“A judge in Nevada has just ordered MSNBC to include Rep. Dennis Kucinich in Tuesday’s Democratic Party presidential debate in Las Vegas or he will cancel the forum. Senior Clark County District Court Judge Charles Thompson vowed to issue an injunction halting the nationally televised debate if MSNBC failed to comply. Kucinich had filed a lawsuit seeking to be included just this morning.”
I sometimes find myself disturbed by how, um, boring and banal my dreams tend to be. Under the circumstances, I was glad to learn that it’s actually common to dream about your job as I’ve certainly had my fair share of dreams about blogging.
I stand accused — “Yglesias and Marshall are quite busy not readying themselves to own up to the fact that one of their main candidates is using surrogates (in this case, a black surrogate, a fiendishly clever move) to peddle the charge of cocaine use to scare off the white women. Period. That’s what she’s doing.”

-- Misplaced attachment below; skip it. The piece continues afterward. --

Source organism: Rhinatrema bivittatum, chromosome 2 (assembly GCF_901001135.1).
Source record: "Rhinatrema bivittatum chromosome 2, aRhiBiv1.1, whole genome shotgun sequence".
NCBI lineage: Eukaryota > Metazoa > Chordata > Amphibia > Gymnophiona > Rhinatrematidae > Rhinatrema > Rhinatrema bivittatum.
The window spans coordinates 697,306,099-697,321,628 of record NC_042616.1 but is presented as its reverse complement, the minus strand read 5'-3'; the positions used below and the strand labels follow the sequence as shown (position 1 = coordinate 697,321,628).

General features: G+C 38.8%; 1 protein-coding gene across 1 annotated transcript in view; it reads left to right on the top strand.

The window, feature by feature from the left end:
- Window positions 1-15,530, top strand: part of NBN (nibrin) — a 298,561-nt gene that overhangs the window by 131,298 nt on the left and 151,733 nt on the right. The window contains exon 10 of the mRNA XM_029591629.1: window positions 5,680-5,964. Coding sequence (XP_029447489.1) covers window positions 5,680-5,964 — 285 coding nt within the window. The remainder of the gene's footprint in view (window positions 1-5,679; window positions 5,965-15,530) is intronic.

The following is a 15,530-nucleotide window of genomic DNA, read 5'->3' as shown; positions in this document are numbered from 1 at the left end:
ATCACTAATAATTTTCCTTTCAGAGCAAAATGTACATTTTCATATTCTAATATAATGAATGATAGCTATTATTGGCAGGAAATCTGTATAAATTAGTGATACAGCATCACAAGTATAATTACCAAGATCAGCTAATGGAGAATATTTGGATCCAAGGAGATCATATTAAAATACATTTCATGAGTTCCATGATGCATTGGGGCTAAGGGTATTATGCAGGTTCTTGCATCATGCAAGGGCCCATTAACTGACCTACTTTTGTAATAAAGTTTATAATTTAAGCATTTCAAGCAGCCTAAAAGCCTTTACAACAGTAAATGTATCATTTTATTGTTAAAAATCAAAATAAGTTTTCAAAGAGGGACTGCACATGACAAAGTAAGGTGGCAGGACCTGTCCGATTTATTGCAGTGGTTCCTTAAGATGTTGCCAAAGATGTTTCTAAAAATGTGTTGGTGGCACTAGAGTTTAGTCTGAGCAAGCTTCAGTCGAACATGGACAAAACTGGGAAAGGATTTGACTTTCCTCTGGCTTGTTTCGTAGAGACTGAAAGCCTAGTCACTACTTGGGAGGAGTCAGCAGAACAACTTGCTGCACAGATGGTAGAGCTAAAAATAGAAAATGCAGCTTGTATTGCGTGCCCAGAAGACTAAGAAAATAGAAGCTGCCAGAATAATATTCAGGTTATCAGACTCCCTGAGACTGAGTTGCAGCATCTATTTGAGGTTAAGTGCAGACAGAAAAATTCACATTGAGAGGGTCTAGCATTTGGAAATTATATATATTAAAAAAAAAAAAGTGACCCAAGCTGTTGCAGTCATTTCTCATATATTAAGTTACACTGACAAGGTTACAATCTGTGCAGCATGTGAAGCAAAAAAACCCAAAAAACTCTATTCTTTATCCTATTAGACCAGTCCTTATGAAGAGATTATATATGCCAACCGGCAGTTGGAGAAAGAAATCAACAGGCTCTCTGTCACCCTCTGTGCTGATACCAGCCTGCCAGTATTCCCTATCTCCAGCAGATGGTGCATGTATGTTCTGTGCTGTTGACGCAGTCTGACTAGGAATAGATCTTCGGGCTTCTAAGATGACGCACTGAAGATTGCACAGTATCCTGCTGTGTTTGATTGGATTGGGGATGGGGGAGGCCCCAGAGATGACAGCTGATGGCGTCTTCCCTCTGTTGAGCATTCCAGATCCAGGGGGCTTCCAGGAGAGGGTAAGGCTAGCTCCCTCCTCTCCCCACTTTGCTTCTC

Look, I think the idea that I’m turning a blind eye here is dumb. Anyone who reads the blog knows I’d rather see Barack Obama win the nomination than Hillary Clinton. Her campaign’s strategy seems to be to taunt Obama and his supporters into calling her and her campaign a bunch of racists, and then because black people outnumber white people she wins an election that’s all about race. It’s cynical as hell, and I don’t want to be a part of it. Now Bill Clinton’s on the radio whining that Obama called Hillary a racist when Obama never did any such thing.
Nor will I call her one, it’s a red herring that Clinton’s people have injected into the campaign instead of trying to make a stronger affirmative case for their candidate